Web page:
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Reference documentation

Generating a site

pcms comes with a simple command line tool, pcms-generate to create an initial site skeleton. Creating an empty site skeleton is very simple:

$ mkdir my-project
$ cd my-project
$ npm init
$ npm install --save pcms
$ npx pcms-generate

You have now a working site which you can start immediately:

$ DEBUG=server,pcms node server.js

Directory Structure

.
├── package.json
├── server.js
├── site
│   ├── index.html
│   └── page.json
├── site-config.json
└── themes
   └── default
       ├── static
       │   └── css
       │       ├── main.css
       │       └── main.css.map
       └── templates
           ├── base.html
           ├── error.html
           └── markdown-template.md
  • server.js is the entrypoint of your application. This is the script you can start with node right away. It sets up and starts the pcms-driven server.
  • site-config.json is the site-wide configuration. It contains pcms-specific settings like server port as well as user-defined content which can be used in your site templates.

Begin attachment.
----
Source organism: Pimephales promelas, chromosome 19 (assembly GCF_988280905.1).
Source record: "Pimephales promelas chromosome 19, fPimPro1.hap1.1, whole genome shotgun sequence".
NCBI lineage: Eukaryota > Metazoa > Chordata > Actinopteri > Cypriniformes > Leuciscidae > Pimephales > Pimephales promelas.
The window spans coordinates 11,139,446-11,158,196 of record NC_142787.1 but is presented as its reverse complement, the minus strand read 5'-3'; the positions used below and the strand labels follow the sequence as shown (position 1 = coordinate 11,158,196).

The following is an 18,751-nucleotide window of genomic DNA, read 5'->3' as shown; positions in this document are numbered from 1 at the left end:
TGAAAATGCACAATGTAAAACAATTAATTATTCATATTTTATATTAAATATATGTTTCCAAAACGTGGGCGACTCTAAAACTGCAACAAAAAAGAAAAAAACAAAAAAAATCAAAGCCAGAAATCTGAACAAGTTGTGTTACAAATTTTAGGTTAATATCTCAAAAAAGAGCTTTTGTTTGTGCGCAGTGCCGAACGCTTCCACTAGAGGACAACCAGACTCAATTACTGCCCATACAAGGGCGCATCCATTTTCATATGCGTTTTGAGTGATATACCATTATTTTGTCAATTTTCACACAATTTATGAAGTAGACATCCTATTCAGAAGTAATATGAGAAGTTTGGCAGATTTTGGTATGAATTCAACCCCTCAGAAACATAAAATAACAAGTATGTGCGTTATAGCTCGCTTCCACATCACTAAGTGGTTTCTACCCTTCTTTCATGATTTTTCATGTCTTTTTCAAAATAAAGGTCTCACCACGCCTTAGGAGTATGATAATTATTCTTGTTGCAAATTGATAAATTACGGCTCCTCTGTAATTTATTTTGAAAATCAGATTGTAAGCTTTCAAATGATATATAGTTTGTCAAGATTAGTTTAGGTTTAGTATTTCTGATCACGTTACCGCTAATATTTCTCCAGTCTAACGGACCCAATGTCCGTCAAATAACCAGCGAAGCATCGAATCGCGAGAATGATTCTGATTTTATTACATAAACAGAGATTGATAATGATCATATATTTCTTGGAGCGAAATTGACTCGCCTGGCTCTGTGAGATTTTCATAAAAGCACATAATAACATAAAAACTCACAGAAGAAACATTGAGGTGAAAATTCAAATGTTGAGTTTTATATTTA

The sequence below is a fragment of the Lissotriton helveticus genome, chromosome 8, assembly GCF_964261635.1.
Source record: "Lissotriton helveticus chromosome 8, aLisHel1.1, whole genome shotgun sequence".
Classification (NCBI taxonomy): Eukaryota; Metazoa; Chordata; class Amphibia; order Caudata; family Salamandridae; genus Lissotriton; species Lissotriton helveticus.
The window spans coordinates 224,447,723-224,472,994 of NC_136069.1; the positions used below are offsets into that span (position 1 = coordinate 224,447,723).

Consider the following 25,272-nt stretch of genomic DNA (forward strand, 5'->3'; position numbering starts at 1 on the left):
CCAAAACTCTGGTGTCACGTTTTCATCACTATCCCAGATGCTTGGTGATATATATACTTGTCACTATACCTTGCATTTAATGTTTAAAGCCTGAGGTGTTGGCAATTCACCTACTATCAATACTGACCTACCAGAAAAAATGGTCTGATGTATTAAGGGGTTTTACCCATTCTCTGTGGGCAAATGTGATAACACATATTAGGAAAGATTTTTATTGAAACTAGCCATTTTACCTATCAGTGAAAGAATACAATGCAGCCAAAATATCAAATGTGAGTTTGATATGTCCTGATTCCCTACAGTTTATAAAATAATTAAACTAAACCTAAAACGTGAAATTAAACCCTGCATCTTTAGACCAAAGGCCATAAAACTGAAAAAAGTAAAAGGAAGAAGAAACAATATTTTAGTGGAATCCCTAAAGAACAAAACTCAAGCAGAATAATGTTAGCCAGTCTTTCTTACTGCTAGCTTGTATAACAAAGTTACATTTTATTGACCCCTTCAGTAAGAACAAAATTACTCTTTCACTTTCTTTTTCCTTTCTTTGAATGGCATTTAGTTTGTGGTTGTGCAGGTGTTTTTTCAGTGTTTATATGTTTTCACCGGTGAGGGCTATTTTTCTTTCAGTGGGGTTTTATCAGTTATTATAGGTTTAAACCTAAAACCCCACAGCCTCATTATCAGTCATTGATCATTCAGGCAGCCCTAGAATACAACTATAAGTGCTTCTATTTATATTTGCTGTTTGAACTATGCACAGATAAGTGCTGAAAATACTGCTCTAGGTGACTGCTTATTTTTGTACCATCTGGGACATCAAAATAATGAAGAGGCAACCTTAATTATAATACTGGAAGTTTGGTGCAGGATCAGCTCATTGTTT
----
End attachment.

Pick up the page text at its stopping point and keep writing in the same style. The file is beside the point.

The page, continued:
• site/ is the folder where all your page content goes. Every pcms-visible page is a folder within site with a page.json file.
  • themes/ contains (the / several) layouts and styles for your site: It is the folder where your site-wide HTML and CSS layouts / files are stored and fetched. Each theme corresponds to the folder name within themes/. The actual theme can be set up in site-config.json.

site-config.json

This is the server-wide configuration file. A full and annotated example is shown below (note that JSON does not support comments, so this file is not working as-is).

{
    // The TCP port the servier is listening for web requests
    "port": 3000,

    // The theme to use. This corresponds to a folder in the `themes/` dir.
    "theme": "default",

    // Define users for restricted page access. Each entry is a username / bcrypt password pair.
    "users": {
        "alex": "$2b$10$ORq5bwxW1oxQxra5s0V16uEzPTXlW9VF2/2jLxzsm8sOeaWnbTQTO"
    },

    // Define the starting web path if your site does not respond to the root folder:
    "webroot": "",

    // Additional data that can be used in your templates. Some examples below:
    "title": "My Site",
    "metaTags": [
        {"name": "author", "content": "Here comes your name"}
    ]
}

The site folder